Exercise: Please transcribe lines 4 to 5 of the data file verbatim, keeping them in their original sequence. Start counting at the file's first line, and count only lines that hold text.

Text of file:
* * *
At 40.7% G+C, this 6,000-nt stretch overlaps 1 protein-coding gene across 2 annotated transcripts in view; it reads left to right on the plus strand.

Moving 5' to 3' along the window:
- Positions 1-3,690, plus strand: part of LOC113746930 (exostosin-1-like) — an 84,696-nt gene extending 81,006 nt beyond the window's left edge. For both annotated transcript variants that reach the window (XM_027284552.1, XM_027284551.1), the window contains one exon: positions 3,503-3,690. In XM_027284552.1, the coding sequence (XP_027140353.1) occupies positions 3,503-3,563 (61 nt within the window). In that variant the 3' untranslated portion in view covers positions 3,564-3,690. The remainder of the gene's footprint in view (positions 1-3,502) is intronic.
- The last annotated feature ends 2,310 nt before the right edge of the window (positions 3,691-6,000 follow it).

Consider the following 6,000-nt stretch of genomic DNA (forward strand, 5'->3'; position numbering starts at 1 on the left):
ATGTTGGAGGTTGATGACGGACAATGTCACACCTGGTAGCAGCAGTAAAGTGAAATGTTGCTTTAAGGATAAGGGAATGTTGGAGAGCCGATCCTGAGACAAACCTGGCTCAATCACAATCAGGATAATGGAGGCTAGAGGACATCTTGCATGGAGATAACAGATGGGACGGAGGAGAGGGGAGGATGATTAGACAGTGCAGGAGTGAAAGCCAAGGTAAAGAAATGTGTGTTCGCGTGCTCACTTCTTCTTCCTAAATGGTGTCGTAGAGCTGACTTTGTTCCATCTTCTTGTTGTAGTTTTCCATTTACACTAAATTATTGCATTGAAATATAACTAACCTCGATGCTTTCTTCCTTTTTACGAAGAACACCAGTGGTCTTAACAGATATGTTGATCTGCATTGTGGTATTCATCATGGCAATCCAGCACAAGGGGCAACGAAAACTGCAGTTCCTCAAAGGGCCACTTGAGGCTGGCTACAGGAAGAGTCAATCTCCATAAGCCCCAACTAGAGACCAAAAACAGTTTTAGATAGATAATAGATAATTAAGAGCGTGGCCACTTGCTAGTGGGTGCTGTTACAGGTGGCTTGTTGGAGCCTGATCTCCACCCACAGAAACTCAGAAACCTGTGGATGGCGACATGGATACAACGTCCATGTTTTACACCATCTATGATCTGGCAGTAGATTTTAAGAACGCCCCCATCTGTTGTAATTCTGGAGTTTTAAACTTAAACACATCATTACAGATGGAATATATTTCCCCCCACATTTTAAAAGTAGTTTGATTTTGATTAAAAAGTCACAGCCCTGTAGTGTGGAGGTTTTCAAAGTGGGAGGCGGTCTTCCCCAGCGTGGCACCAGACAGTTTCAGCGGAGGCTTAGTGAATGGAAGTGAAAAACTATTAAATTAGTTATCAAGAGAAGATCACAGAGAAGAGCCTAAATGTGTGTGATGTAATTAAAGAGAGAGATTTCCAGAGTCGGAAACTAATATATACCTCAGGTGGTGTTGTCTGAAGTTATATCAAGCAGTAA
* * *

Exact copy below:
- The last annotated feature ends 2,310 nt before the right edge of the window (positions 3,691-6,000 follow it).

Consider the following 6,000-nt stretch of genomic DNA (forward strand, 5'->3'; position numbering starts at 1 on the left):